Before today, the narrative in Silicon Valley was that Apple is woefully late to the AI movement, letting companies such as OpenAI take the lead developing chatbots and other language models. But this analysis seems to misunderstand where the tech giant's true power lies. Apple reportedly has been in talks with both Google and OpenAI to integrate each company's generative-AI products into the iPhone. As today's event revealed, Apple made a deal with OpenAI first, and its ChatGPT model will be available to supplement Apple Intelligence features later this year. (Apple said it plans to incorporate models from other AI developers in the future.) It's likely a lucrative contract for OpenAI, but the start-up is arguably getting something even more valuable out of the agreement: access to millions of normal people.

Although ChatGPT had one of the most successful product launches of the past decade—reaching 100 million monthly users in nine weeks—its growth is reportedly stagnating, and the Apple deal represents by far the most mainstream deployment of the technology yet. The iPhone is becoming a kind of generative-AI Trojan horse. You could argue that OpenAI, which is still looking to normalize generative AI for late and skeptical adopters, should be paying Apple for the exposure. (An OpenAI spokesperson told us that the company would not be sharing the terms of the deal. Apple did not immediately respond to a request for comment.)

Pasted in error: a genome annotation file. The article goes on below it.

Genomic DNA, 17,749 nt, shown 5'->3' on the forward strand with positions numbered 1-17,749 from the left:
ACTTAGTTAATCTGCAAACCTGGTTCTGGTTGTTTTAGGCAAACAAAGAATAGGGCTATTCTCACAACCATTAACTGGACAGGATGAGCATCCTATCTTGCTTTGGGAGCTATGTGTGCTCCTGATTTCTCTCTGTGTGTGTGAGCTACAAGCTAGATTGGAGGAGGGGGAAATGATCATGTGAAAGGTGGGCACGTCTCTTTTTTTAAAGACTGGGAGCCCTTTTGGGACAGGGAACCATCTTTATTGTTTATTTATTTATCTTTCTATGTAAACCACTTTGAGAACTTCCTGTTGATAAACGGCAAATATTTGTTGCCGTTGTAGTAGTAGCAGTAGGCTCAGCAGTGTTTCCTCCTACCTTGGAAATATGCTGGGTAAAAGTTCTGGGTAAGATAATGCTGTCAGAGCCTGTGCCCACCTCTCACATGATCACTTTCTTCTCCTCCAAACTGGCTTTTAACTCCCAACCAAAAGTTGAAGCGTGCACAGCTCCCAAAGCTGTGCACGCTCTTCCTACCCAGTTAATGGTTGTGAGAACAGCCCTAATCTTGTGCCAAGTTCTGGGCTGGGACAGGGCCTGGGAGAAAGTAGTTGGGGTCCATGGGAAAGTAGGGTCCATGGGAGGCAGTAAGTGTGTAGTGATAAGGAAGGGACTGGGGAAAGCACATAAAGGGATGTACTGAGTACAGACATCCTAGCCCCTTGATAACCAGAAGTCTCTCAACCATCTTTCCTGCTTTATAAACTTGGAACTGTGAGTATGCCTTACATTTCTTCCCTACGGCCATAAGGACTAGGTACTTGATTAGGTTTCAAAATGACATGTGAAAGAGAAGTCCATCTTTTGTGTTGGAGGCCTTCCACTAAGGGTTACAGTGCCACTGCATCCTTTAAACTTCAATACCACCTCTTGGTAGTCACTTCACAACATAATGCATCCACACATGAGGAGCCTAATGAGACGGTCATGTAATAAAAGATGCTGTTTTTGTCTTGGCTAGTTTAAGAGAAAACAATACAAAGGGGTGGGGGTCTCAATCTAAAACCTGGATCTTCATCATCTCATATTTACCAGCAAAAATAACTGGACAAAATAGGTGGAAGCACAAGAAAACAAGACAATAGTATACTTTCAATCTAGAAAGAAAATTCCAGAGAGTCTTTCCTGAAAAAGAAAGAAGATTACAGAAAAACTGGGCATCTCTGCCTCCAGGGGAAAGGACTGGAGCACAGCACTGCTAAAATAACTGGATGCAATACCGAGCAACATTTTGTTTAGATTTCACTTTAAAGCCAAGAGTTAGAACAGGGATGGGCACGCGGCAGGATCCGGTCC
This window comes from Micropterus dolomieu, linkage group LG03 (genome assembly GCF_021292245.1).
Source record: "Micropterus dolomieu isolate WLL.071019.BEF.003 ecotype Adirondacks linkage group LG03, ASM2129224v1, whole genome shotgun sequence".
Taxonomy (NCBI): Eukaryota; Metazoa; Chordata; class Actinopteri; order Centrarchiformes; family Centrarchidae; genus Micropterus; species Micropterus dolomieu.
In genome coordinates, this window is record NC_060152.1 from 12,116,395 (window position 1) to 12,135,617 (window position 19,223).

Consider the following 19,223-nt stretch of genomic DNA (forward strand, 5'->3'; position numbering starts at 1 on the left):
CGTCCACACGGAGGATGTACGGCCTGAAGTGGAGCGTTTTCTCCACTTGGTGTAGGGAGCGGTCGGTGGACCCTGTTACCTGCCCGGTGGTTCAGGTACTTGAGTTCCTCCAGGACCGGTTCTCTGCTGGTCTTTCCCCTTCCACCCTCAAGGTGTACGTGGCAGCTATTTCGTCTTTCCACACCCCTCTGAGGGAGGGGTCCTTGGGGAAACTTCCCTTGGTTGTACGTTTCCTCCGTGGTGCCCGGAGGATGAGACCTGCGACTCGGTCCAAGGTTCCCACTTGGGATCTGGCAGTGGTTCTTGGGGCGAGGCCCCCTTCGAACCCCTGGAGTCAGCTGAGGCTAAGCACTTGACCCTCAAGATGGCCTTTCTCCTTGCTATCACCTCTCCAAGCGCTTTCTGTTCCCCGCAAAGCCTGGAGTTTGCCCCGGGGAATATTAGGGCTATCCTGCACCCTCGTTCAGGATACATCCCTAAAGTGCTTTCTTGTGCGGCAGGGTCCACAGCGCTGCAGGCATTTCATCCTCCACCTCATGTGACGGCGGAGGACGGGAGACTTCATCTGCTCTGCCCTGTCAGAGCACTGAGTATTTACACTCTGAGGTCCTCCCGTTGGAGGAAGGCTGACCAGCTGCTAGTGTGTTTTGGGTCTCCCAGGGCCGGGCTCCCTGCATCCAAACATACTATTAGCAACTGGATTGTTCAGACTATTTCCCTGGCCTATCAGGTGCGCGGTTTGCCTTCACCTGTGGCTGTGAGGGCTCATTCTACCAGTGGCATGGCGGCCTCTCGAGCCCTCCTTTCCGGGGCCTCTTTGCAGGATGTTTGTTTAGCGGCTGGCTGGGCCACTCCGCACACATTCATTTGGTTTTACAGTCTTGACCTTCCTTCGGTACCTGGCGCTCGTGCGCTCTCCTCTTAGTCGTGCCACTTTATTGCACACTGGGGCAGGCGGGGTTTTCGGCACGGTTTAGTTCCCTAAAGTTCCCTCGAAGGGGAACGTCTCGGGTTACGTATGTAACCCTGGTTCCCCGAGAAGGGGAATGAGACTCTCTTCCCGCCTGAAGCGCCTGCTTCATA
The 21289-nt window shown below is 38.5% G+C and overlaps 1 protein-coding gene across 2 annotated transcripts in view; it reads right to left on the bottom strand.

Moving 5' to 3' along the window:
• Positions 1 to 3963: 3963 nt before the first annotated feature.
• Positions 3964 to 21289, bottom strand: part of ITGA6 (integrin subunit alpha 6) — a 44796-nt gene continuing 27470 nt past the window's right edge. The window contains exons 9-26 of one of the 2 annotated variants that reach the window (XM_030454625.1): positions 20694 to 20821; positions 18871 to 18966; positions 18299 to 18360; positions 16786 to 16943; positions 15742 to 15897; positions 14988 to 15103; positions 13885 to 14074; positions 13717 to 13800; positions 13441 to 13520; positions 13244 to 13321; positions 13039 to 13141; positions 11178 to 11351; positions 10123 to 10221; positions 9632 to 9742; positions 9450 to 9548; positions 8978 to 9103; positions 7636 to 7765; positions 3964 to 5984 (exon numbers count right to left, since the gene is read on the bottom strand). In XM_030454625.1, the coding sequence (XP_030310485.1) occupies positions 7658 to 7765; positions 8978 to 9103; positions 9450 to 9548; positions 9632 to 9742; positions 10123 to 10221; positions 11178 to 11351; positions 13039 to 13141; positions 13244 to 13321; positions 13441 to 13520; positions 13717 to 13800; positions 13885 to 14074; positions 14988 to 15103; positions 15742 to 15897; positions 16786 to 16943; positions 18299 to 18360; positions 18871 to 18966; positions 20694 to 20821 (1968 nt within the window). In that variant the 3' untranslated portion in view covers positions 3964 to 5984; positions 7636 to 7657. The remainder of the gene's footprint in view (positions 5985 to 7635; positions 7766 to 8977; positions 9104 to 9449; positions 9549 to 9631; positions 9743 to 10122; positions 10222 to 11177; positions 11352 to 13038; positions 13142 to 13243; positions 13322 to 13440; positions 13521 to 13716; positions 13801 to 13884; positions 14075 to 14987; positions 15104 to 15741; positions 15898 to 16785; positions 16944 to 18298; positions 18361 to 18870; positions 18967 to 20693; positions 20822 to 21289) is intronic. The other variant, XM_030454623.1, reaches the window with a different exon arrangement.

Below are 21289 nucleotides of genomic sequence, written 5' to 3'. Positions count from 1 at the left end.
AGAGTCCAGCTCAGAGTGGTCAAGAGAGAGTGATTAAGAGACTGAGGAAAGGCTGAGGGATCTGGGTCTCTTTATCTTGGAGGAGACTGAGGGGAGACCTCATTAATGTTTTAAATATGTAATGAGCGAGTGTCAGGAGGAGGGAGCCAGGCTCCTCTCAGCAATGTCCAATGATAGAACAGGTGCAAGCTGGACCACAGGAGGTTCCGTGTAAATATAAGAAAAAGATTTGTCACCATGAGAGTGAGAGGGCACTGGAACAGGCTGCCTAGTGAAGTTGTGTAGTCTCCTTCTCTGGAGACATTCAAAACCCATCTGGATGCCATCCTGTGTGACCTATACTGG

Licensing a competitor's technology is normally a move born out of weakness, yet Apple projected confidence today. Nothing about Apple in 2024 is cool, but perhaps this is what it looks like when you've won, when you've succeeded in getting your products in everyone's hands and built your walled gardens. What do you do next? You become the delivery device. Apple's power is now in leveraging its captive user base. People use their iPhones, iPads, and Macs to create and store lots of data. Generative AI excels at organizing and synthesizing huge pools of information. By combining the technologies, Apple can offer users a clear value proposition: The more you buy into its ecosystem and entrust it with your personal information, the more useful its AI tools theoretically become. And Apple is the only way in—its touted privacy protections mean that OpenAI, and presumably any other outside AI provider, supposedly can't store user requests.